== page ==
[ntp:questions] NTPD concurrent clients limit

David L. Mills mills at udel.edu
Thu Jul 31 13:46:26 UTC 2008


Richard,

There have been several surveys of the public NTP subnet beginning from 
1997. The results then are reported in a briefing and paper available at 
  the NTP project site. Surveys of this kind are discouraged in modern 
times as they set off intrusion alerts and nasty complaints. Once upon a 
time it was chic to observe that the Sun never sets on NTP, but suffice 
to say now that NIST estimates 25 million NTP clients of their public 
servers now.

Dave

Richard B. Gilbert wrote:

> Unruh wrote:
> 
>> "Richard B. Gilbert" <rgilbert88 at comcast.net> writes:
>>
>>> Unruh wrote:
>>>
>>>> "Richard B. Gilbert" <rgilbert88 at comcast.net> writes:
>>>>
>>>>> j. wrote:
>>>>>
>>>>>> Hi all,
>>>>>> I'm testing an embedded linux device, which implement an NTP server,
>>>>>> based on the ntpd demon.
>>>>>> It looks like ntpd accepts only a limited number of requests from a
>>>>>> test clientIi've set up.
>>>>>> Do you know if there's such limit or what's the logic behind it?
>>>>>> Maybe ntpd rejects bursts of requests coming from the same IP?
>>>>>>
>>>>>> Thanks in advance,
>>>>>> Gianandrea Gobbo.
>>>>>
>>>>> If you poll the server continuously at intervals of less than 64 
>>>>> seconds, most modern NTP servers will send you a "Kiss of Death" 
>>>>> packet.
>>>>> Polling this frequently is considered abusive!  It's also 
>>>>> unnecessary, NTP is designed to work with poll intervals between 64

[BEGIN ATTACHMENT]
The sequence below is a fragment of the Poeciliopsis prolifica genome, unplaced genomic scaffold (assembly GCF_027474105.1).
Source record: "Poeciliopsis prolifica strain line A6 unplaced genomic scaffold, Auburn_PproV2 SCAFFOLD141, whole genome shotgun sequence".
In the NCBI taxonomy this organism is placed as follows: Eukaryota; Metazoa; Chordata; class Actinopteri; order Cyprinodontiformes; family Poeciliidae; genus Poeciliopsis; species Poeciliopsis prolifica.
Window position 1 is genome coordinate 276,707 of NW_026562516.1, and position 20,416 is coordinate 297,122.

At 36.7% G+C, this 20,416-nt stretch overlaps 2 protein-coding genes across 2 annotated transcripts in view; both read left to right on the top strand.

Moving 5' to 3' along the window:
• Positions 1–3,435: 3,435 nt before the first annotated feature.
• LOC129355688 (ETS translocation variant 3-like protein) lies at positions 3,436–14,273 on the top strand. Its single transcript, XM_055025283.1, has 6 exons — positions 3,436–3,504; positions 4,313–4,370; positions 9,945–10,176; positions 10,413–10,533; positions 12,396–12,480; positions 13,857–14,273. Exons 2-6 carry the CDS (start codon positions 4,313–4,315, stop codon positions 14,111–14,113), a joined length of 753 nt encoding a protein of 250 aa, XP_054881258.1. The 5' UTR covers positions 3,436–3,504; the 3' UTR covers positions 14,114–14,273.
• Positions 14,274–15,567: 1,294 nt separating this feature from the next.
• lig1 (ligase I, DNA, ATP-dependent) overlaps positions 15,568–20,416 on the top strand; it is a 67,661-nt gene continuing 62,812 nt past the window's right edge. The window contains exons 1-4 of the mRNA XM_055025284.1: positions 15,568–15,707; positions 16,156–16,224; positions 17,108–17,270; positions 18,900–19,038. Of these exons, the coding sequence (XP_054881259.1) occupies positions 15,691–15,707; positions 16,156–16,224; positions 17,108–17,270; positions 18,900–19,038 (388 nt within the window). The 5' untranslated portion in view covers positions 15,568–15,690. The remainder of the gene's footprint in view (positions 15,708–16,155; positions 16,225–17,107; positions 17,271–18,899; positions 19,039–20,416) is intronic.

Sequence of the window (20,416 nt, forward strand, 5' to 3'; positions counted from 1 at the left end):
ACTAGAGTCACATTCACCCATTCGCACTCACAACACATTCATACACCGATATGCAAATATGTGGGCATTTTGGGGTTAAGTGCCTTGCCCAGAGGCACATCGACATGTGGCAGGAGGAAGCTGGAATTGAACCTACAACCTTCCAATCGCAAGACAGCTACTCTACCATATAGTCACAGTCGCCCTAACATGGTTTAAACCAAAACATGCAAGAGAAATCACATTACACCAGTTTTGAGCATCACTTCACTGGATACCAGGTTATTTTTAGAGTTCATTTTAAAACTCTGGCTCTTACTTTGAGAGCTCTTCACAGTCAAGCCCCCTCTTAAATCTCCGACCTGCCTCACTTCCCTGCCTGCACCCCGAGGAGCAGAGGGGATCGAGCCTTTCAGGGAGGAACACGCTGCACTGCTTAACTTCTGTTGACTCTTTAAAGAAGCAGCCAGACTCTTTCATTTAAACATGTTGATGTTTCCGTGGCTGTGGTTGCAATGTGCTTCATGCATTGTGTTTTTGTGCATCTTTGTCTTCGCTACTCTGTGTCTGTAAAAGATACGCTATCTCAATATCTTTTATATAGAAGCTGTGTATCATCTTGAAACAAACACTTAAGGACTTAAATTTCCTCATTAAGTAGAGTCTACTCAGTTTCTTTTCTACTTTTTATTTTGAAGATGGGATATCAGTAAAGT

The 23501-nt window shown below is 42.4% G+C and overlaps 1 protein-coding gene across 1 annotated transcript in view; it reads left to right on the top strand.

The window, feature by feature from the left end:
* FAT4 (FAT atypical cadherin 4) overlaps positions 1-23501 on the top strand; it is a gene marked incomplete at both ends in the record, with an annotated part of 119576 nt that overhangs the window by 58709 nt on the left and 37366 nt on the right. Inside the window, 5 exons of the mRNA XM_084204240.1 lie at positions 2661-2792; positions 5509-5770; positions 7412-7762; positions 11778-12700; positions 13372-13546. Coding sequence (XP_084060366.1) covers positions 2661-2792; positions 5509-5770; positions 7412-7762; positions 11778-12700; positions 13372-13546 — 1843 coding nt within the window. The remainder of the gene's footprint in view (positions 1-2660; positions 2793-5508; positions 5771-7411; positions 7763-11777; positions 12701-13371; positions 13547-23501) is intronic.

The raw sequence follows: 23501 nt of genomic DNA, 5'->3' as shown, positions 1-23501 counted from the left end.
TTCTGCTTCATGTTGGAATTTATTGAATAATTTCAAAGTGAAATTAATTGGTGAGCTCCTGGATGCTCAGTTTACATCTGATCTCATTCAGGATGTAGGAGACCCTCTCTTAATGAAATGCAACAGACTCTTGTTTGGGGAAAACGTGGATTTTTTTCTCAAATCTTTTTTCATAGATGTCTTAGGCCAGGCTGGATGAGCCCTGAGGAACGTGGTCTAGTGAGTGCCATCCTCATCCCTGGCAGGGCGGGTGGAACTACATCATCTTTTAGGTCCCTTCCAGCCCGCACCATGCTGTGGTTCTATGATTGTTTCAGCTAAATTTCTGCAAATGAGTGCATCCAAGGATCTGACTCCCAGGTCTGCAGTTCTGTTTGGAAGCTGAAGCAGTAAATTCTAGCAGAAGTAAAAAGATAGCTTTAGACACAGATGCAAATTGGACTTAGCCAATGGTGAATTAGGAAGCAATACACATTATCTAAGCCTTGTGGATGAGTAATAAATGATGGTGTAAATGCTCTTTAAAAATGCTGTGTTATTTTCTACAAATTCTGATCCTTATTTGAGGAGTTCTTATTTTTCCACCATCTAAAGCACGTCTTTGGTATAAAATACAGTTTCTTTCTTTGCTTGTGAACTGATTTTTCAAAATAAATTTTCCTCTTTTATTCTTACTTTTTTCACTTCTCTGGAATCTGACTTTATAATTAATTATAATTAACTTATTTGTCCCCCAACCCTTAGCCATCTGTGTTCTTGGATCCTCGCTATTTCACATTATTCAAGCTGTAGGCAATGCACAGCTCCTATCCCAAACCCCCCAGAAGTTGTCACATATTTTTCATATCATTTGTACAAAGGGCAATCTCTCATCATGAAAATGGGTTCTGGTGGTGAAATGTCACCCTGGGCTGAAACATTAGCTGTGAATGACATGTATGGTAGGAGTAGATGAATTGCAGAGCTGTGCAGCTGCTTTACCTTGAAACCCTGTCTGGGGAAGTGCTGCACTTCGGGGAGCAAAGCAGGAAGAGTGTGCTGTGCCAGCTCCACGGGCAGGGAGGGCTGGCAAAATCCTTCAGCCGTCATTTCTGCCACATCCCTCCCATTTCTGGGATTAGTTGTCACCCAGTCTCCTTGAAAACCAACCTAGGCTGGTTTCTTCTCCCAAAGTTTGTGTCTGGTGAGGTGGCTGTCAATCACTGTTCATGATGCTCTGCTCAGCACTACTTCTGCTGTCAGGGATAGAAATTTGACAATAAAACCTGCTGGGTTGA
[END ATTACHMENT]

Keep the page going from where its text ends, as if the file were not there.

>>>>> seconds and 1024 seconds and will adjust its poll interval within 
>>>>> that range as needed.
>>>>
>>>> His question can be rephrased, what does ntpd do after it has sent 
>>>> the Kiss of Death?
>>>> does it drop all subsequent packets? -- That sounds like a huge cost 
>>>> on the
>>>> ntp server-- ie imagine a popular server with 10,000 machines it has 
>>>> sent
>>>> the KoD to. It then has to scan that whole list for each packet to 
>>>> see if
>>>> it is in there-- something which takes time and destroys the ability 
>>>> of ntp
>>>> to deliver its time base rapidly.
>>>>
>>>> Note that how ntpd handles this situation depends on which version 
>>>> of ntpd
>>>> you are running.
>>>>
>>>>
>>>>> There are two exceptions to the above.  You may specify the 
>>>>> "iburst" keyword for a server and NTPD will send an INITIAL burst 
>>>>> of eight request packets at intervals of two seconds.  This is 
>>>>> designed for fast startup.  After the initial burst, polling 
>>>>> continues at intervals between 64 and 1024 seconds.
>>>>
>>>> So how does the server know whether this burst is an iburst or is a 
>>>> rogue
>>>> client to which it should send a KoD?
>>
>>
>>> Ntpd keeps a list of its clients.  It should be able to tell if a 
>>> particular client is initializing or is abusing the server.
>>
>>
>> And how would it tell? And how DOES it tell ( since there is a lot that
>> could have been programed in and wasn't). And why would it keep a list of
>> its clients. That could mean it would have to keep a lost of 1000000
>> clients,  and how does it prune the list? And how does it check that the
>> latest request is from an abuser, from a newcomer, or from a good guy?
>>
>>
>>
> 
> Ntpd can and does store the identity of several hundred client and with 
> the proper incantation can be made to divulge their identities.
> 
> Do you, by any chance, recall the NTP survey that was done in 2005 by a 
> man in Brazil?  He had a program that would "crawl the web" and locate 
> virtually all the systems that would respond to an ntpdc query (or maybe 
> it was ntpq he used).  In any case this crawler found several thousand 
> machines serving time and got a list of their clients. Each server 
> revealed it's connections to other servers and clients.
> 
> See http://www.ntpsurvey.arauc.br/ for the details.




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